The inspector performs an initial site evaluation. Then the inspector takes you on a tour to point out the assets as well as any potential problems. Pay attention, watch, ask questions and learn. A thorough inspection can find problems related to water entry, roof leaks, insect infestation, unsafe wiring, failed septic systems, poor plumbing, wet basements, mold and mildew, and safety hazards.
At the end of the inspection, you receive a written report detailing all the findings. The report should contain photographs and descriptions of any damage or defects found during the inspection as well as details on the location of damage. Pictures help you understand the scope and location of the damage, and visual proof makes it easier to get repair estimates.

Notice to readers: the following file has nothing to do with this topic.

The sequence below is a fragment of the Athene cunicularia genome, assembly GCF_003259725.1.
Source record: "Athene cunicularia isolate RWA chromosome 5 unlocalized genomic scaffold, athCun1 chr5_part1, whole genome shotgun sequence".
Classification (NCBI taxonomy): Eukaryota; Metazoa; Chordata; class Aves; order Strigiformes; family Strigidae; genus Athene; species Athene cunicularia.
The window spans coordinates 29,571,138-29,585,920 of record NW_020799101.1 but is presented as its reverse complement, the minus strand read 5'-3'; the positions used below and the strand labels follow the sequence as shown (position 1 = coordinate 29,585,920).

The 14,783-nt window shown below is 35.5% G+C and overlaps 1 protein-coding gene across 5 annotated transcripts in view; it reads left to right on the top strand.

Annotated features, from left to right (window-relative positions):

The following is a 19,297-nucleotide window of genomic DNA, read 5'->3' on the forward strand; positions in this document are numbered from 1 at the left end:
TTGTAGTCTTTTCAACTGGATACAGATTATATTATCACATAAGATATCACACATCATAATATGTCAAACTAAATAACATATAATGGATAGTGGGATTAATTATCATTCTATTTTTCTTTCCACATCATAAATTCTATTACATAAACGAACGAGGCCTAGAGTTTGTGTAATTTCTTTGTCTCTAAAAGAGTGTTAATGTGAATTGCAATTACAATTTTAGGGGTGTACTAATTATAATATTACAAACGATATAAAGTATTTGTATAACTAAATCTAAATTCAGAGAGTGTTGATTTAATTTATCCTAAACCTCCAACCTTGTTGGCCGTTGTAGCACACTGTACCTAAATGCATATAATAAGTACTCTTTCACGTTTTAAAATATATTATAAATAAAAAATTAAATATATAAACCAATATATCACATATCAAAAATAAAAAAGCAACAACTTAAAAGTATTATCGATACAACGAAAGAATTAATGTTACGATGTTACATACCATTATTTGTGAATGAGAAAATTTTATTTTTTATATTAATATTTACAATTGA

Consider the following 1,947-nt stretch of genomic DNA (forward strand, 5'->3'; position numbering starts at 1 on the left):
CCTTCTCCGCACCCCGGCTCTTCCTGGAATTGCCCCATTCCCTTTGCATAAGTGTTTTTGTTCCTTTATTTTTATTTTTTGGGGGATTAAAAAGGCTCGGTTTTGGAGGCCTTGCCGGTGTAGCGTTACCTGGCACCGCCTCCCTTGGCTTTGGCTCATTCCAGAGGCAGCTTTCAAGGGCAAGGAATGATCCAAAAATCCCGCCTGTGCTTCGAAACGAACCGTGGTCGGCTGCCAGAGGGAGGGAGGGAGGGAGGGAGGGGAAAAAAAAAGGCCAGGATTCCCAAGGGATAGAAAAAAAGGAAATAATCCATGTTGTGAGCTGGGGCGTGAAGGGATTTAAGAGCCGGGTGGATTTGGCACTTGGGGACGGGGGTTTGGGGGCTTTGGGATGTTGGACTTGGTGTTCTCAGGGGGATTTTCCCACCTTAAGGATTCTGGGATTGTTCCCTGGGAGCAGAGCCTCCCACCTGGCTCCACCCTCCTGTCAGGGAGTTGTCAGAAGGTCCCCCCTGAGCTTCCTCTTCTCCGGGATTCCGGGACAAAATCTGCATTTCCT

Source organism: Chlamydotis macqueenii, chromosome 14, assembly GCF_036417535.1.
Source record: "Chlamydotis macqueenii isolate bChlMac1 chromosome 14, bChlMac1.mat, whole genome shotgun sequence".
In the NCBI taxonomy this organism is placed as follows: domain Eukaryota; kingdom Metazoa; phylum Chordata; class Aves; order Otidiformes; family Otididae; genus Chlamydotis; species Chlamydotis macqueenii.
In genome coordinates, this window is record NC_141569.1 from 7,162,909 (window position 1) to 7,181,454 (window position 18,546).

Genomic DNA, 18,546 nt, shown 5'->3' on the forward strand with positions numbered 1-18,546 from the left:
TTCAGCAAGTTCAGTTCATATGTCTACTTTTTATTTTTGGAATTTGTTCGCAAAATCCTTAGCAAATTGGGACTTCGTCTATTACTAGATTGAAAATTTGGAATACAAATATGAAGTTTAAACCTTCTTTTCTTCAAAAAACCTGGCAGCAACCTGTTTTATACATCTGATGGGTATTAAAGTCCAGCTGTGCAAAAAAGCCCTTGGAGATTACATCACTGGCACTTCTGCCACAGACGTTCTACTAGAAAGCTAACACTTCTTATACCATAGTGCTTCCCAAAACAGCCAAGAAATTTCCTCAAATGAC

So how can an inspector have expertise in so many different things? The simple answer is: Some don't. That's why it's important to check an inspector's background and references.
Most home inspections are thorough, but even the best inspectors might not catch everything. The condition of the home is the 'snapshot' of that day. The home inspector is not going to find every possible thing wrong or that could go wrong. That's an unrealistic expectation.